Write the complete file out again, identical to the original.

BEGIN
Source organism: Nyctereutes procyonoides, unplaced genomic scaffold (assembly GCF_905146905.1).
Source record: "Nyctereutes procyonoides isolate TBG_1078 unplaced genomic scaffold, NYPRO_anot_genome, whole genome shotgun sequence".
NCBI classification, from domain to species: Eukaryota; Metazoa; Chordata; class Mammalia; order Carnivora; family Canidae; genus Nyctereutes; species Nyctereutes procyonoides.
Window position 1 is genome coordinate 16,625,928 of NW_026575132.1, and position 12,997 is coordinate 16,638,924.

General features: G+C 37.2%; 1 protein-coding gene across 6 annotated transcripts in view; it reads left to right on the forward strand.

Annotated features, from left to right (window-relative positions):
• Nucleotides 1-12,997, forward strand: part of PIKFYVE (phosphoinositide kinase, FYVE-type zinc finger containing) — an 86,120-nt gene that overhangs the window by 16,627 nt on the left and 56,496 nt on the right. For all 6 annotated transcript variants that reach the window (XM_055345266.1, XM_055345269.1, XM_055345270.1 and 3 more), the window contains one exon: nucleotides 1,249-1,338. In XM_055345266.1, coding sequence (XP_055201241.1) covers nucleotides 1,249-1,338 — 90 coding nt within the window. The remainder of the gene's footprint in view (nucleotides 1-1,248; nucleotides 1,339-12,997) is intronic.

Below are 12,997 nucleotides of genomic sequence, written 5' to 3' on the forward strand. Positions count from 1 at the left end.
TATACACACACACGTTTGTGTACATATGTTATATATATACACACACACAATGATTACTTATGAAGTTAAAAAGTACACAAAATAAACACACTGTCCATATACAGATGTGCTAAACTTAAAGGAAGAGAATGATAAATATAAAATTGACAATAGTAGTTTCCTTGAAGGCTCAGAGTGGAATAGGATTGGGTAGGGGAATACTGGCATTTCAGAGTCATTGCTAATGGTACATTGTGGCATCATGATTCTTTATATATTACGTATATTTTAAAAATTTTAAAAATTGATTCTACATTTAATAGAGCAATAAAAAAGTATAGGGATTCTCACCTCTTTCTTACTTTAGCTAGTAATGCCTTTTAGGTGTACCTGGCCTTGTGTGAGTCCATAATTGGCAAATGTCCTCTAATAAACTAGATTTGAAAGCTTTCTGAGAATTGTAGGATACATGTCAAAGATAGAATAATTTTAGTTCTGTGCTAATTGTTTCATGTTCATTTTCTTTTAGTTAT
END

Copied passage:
Source organism: Nyctereutes procyonoides, unplaced genomic scaffold (assembly GCF_905146905.1).
Source record: "Nyctereutes procyonoides isolate TBG_1078 unplaced genomic scaffold, NYPRO_anot_genome, whole genome shotgun sequence".
NCBI classification, from domain to species: Eukaryota; Metazoa; Chordata; class Mammalia; order Carnivora; family Canidae; genus Nyctereutes; species Nyctereutes procyonoides.
Window position 1 is genome coordinate 16,625,928 of NW_026575132.1, and position 12,997 is coordinate 16,638,924.

General features: G+C 37.2%; 1 protein-coding gene across 6 annotated transcripts in view; it reads left to right on the forward strand.

Annotated features, from left to right (window-relative positions):
• Nucleotides 1-12,997, forward strand: part of PIKFYVE (phosphoinositide kinase, FYVE-type zinc finger containing) — an 86,120-nt gene that overhangs the window by 16,627 nt on the left and 56,496 nt on the right. For all 6 annotated transcript variants that reach the window (XM_055345266.1, XM_055345269.1, XM_055345270.1 and 3 more), the window contains one exon: nucleotides 1,249-1,338. In XM_055345266.1, coding sequence (XP_055201241.1) covers nucleotides 1,249-1,338 — 90 coding nt within the window. The remainder of the gene's footprint in view (nucleotides 1-1,248; nucleotides 1,339-12,997) is intronic.

Below are 12,997 nucleotides of genomic sequence, written 5' to 3' on the forward strand. Positions count from 1 at the left end.
TATACACACACACGTTTGTGTACATATGTTATATATATACACACACACAATGATTACTTATGAAGTTAAAAAGTACACAAAATAAACACACTGTCCATATACAGATGTGCTAAACTTAAAGGAAGAGAATGATAAATATAAAATTGACAATAGTAGTTTCCTTGAAGGCTCAGAGTGGAATAGGATTGGGTAGGGGAATACTGGCATTTCAGAGTCATTGCTAATGGTACATTGTGGCATCATGATTCTTTATATATTACGTATATTTTAAAAATTTTAAAAATTGATTCTACATTTAATAGAGCAATAAAAAAGTATAGGGATTCTCACCTCTTTCTTACTTTAGCTAGTAATGCCTTTTAGGTGTACCTGGCCTTGTGTGAGTCCATAATTGGCAAATGTCCTCTAATAAACTAGATTTGAAAGCTTTCTGAGAATTGTAGGATACATGTCAAAGATAGAATAATTTTAGTTCTGTGCTAATTGTTTCATGTTCATTTTCTTTTAGTTAT